Hope was replaced by Lieutenant G. L. Brinton who, on 18 August, on his first take-off in N247, was killed. Greig told how, if porpoising developed during take-off, it was imperative to close the throttle and start again; otherwise, the pitching of the aircraft invariably increased until the machine was eventually thrown into the air without flying speed and an accident was inevitable.  It appeared that  Brinton did not heed the advice in time and the aircraft cleared the water for a second and then dropped back. The S-6A bounced 40 feet in the air and then plunged down into the water. It was first assumed that Brinton's body had been lost at sea, but later was found jammed into the rear of the fuselage. It is not recorded how the actual discovery of the body was received by Mitchell but, in view of his well-known concern for the pilots of his machines, an explanation of the need to cut into the damaged machine for its recovery must have required considerable tact.

At about the same time, a French machine was considerably damaged in a landing accident and another was completely destroyed, killing its pilot. Meanwhile, Macchi were developing their M.67 layout into a new machine, which was also to kill one of its pilots.
As a result of such accidents and other setbacks, the French and Italian teams requested a postponement of at least six months but, by the time it was received on 3 September by the Royal Aero Club, it seemed that all the significant problems with the S.6Bs had been solved and Hope’s N248 had been salvaged and was well on the way to being restored to flying condition. Holding the competition on the due date was insisted on and, as a result, the Air Ministry was informed on the 5th of September that neither France nor Italy would be able to compete. 

In the end, the only postponement of the twelfth contest, again at Calshot, was for one day owing to bad weather and the following day was almost perfect with visibility of over ten miles. In view of the fly-over situation, it was decided that S1595 was to complete the course without putting undue strain on the engine – the increase in propeller diameter had produced a higher engine temperature and, again, Mitchell had had to accept a slightly lower airspeed than his design was capable of. If this attempt were to fail, then the repaired S.6A would aim to finish the course and, therefore, to win the Trophy outright. The second S.6B would be available to make trebly sure of a win but it was hoped to retain it to give the crowds the additional thrill of seeing the setting of a new World Speed Record.
   The Commanding Officer, Orlebar, gave the senior pilot, Stainforth, first choice and he opted for the proposed attempt on the speed record; the next most senior man, Boothman, then chose to fly first in the competition itself and, hopefully, to have the honour of winning the trophy. And so, just before 1 p.m. on September 13, Boothman taxied out in S1595, which had never having flown in practice for longer than 27 minutes. Nor had it been considered wise to practice the landing which the 1931 rules required, with the full load of fuel for the 350 kms of the competition course and as well as for the required preliminary maneouvres. Nevertheless, he took off without any apparent difficulty, landed at about 160 mph without mishap, and then flew the required seven laps, all within about four mph of each other, slightly throttled back, taking the turns wide and with a gentle bank and finished with an average speed of 340.08 mph – just over 11 mph faster than Waghorn in 1929. Then, as if to emphasise the superiority of the Rolls-Royce/Supermarine partnership and also to post a more impressive speed, Stainforth took out the other S.6B a little later and proceeded to capture the World Absolute Air Speed Record at 379.05 mph.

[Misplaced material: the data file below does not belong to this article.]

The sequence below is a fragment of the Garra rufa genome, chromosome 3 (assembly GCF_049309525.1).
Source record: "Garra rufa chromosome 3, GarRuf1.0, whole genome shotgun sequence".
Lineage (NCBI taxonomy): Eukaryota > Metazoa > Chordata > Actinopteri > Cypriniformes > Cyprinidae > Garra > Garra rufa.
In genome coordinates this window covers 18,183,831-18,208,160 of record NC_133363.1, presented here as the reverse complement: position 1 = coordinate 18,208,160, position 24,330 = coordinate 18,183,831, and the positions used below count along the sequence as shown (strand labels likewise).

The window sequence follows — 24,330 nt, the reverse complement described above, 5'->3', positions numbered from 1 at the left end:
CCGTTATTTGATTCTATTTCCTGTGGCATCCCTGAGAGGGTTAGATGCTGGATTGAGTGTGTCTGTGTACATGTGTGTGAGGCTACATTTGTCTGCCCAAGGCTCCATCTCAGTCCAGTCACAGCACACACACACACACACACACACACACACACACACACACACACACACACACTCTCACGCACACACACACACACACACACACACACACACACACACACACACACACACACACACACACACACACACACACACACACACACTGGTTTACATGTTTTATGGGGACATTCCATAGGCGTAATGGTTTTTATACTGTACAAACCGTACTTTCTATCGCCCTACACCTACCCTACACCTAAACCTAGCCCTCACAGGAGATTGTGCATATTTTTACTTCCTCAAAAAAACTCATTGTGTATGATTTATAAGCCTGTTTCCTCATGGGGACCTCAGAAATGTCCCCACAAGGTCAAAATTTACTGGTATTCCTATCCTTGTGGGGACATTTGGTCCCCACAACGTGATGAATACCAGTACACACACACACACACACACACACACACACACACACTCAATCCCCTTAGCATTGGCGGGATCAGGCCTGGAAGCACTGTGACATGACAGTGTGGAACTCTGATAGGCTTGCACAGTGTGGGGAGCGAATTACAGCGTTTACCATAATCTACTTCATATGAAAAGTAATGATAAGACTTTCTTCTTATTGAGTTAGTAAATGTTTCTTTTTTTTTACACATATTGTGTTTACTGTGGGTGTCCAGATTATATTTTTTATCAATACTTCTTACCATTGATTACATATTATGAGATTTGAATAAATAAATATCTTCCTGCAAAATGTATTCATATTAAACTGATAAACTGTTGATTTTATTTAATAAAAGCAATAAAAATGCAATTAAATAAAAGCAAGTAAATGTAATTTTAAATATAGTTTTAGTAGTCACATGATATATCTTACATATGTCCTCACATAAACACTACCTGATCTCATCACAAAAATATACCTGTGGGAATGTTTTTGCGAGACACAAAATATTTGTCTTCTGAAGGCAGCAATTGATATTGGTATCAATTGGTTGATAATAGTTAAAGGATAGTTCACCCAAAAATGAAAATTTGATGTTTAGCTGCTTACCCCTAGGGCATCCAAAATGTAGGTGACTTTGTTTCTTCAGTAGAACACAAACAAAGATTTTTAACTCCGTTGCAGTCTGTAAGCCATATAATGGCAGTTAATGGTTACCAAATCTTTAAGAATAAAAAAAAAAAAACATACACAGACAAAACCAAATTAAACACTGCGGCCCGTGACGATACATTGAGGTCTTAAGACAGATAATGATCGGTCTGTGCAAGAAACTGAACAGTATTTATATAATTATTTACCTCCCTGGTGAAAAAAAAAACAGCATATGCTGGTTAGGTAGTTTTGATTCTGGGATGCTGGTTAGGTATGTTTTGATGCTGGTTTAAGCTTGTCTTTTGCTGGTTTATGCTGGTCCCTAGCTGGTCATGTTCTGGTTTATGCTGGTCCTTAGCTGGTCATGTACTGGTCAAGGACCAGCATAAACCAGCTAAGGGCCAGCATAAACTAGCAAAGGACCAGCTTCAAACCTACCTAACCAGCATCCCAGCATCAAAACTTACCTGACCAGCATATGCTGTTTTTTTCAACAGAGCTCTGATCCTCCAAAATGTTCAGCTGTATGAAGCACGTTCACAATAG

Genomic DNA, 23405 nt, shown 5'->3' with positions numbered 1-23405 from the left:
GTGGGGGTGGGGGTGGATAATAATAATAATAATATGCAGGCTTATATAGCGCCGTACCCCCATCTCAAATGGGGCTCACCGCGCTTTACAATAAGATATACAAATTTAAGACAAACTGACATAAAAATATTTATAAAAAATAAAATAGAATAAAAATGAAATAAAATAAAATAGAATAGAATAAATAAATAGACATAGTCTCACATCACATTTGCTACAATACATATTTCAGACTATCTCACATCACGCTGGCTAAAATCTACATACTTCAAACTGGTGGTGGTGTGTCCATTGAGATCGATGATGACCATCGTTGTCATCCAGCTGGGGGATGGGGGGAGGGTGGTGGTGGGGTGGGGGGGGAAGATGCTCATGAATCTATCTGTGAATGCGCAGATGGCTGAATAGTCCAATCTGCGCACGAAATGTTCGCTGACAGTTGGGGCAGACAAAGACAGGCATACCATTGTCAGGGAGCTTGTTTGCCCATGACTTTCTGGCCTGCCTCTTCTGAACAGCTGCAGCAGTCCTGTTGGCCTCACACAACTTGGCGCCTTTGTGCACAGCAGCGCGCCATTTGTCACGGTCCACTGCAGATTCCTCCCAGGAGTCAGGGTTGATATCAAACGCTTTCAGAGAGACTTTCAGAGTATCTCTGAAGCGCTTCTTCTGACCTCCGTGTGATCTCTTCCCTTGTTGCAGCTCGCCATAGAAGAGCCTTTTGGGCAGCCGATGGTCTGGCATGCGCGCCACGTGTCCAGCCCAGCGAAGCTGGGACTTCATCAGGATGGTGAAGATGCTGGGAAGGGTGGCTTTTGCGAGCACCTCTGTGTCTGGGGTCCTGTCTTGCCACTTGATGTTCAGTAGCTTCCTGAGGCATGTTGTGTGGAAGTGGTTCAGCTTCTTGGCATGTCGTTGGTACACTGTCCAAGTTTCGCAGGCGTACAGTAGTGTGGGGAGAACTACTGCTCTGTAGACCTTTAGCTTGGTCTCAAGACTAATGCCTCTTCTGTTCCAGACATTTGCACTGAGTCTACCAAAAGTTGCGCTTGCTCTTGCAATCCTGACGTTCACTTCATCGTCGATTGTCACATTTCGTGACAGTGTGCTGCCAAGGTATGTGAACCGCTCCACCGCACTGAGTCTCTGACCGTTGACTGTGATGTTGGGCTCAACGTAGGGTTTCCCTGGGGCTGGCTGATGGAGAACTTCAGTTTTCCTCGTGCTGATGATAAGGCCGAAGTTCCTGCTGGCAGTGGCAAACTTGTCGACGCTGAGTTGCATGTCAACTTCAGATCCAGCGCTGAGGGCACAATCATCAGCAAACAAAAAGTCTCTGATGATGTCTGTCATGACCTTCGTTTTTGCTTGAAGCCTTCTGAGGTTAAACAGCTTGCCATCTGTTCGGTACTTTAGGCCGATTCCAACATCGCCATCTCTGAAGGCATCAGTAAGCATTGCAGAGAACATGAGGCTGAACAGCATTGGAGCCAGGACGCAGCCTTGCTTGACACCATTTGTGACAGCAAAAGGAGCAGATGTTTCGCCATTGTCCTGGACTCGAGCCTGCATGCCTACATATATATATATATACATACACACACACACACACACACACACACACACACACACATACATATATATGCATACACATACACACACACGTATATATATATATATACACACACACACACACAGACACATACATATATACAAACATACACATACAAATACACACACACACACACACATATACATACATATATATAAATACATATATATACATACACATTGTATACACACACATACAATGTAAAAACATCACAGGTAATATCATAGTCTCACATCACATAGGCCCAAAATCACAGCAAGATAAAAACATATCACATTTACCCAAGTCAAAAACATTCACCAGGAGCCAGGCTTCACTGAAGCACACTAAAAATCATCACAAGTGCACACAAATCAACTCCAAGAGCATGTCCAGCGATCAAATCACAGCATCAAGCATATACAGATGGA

Lady Houston had attended on her steam yacht, Liberty, to watch her machines and, two days later, gave a celebratory lunch on board, attended by Mitchell and his wife and by the High Speed Flight. She had been afforded the rare privilege of mooring on the RAF buoys at Calshot and in the evenings Liberty had a string of electric lights from her bowsprit to the mastheads and down to the stern.

The Air Ministry then set about disbanding the High Speed Flight and restoring the Calshot base to its normal flying-boat duties but Rolls-Royce particularly wanted to have produced the first aero engine to exceed the new magic mark of 400 mph and Mitchell had indicated the same in an interview with the Southampton Daily Echo:‘with a specially tuned up engine, I am very hopeful we may get very near to an average speed of 400 mph, which is our ambition’.  For this special sprint machine, Mitchell had the wing-tip air scoops removed and a specially prepared engine was to be supplied, using a new more potent fuel mixture. After delays caused by bad weather, Stainforth squeezed into the cockpit of S1595 and the required runs were photographically measured. There was some concern that bad light and a low evening sun might prevent confirmation but eventually, at 4 a.m., the results were telephoned through and Mitchell was informed; it was reported that he was ‘too sleepy to be more than mildly enthusiastic’ that the World Absolute Speed Record had just been raised by nearly 30 mph to 407.5 mph.

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For reference sources, see my Blogpost: “Source Material and References" – an extended bibliography is included in my R.J.Mitchell at Supermarine; Schneider Trophy to Spitfire (details below) which also provides material for wider reading, grouped according to specific areas of interest. 



More information on the 1931 Schneider competition, photographs and three-view drawing of the S.6B, as well as a full account of all Mitchell's completed designs and of the man behind them, will be available in a few weeks' time:
Advance Notice – 
R.J.Mitchell at Supermarine; Schneider Trophy to Spitfire.
This is a much expanded, completely up-to-date, second edition of my earlier work with 50% more photos, and 25% more text – 380 pp. instead of 250. There are general arrangement drawings of Mitchell’s 21 main aircraft types which flew, as well as 40 other drawings. There are 24 photographs, featuring or including Mitchell, as befits the first fully detailed and, I hope,  definitive account of the man and his work at Supermarine.
To obtain a copy at pre-publication prices, please enquire via the contact form in the sidebar.